Rice: Iran's energy projects can eventually be used for weapons programs
Iran-USA, Politics, 2/5/2005
US Secretary of State Condoleezza Rice alleged Iran is attempting to hide its nuclear weapons-related activities “under cover of civilian nuclear power,” and should live up to its obligations to have verification inspection of its nuclear sites.
Speaking to the press February 4 en route to London, Rice said Iran is attempting to use the Nuclear Non-Proliferation Treaty (NPT) as a "cover" of seeking civilian nuclear power, in order to "disguise activities that we believe could lead to a nuclear weapon.”
She said that Europe, the United States, Russia and the International Atomic Energy Agency need unity of message and unity of purpose with regard to Iran, and to “let them [Iran] know in no uncertain terms that they cannot enjoy the benefits of NPT membership without fully living up to its obligations.”
Rice also criticized Iran for its support of terrorism and for “trying to deal with Iraq in ways that are not transparent.”
U.S. policy, she said, “is to make very clear to the Iranians that those behaviors are not acceptable and to work with others to try and deal with them” through various fora and through a variety of partners.
The secretary said she hoped that those seeking peace in the Middle East recognize that Iran is “one of the strongest supporters of the rejectionists in that process,” such as Hezbollah in Lebanon or Palestinian rejectionist groups.
She said she would be telling European leaders that “you can’t have it both ways.”
“You can’t say that you want peace between Israel and the Palestinians and not do everything that you can to disable the Palestinian rejectionists and Hezbollah,” she said.
When asked if the Bush administration was seeking a change of regime in Tehran, Rice responded that the Iranian people, like others such as the Palestinians, the Iraqis or Ukrainians, “should have a chance to determine their own future.”
“[R]ight now under this regime they have no opportunity to determine their own future,” she said, adding that such a right is “the basis of human dignity.”
Turning to the Israeli-Palestinian conflict, Rice said she and other Bush administration officials “greatly welcome” Egypt’s initiative to host a summit between the leaders of both sides.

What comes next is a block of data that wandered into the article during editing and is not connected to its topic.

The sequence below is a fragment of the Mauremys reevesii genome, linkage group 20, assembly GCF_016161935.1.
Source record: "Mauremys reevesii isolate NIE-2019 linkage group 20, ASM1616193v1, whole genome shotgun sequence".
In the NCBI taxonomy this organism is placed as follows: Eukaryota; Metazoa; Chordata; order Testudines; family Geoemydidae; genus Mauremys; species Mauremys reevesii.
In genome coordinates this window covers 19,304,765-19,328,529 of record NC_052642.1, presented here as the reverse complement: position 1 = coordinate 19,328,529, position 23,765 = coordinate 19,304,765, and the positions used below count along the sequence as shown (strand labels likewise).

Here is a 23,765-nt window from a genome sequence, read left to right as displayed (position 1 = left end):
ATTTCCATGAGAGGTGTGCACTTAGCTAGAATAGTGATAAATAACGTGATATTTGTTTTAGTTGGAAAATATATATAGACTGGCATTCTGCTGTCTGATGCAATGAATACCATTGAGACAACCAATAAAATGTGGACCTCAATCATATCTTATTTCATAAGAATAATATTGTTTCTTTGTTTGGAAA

Along with the summit, Rice cited the new Palestinian leadership, Israel’s planned withdrawal from Gaza, and the upcoming London conference on the Middle East as “very big fundamental changes” taking place in the region.
“This is now a process that is moving and moving effectively, and as long as it is moving and moving effectively, we should be deeply satisfied with what is going on here,” she said.
Secretary Rice said the Bush administration is in discussions with Palestinian and World Bank officials, as well as the U.S. Congress, as to how the $350 million in Palestinian aid announced by President Bush in his February 2 State of the Union address will be spent.
Rice encouraged others to contribute in various ways, saying “it is time for everybody to look deep inside and say, ‘if we want the Israeli-Palestinian peace to be achieved and to sustain momentum, what more can we do in terms of assistance, in terms of dealing with terrorist organizations, in terms of sending strong messages to Iran and Syria -- that they will not be allowed to frustrate the efforts of the Palestinians and the Israelis.’”
Asked about North Korea, Rice repeated calls for the country to return to Six-Party Talks and to “make a strategic choice to give up their weapons programs, to dismantle them verifiably and irreversibly.”
“The North Koreans have no reason to believe that the United States intends to attack North Korea, or invade North Korea,” Rice said, adding that any instability on the peninsula would come from “the North Koreans continuing down the road that they’re on.”
“[T]here are other paths for the North Koreans,” she said. “And those are laid out for them, and it’s time for them to get involved in that.”
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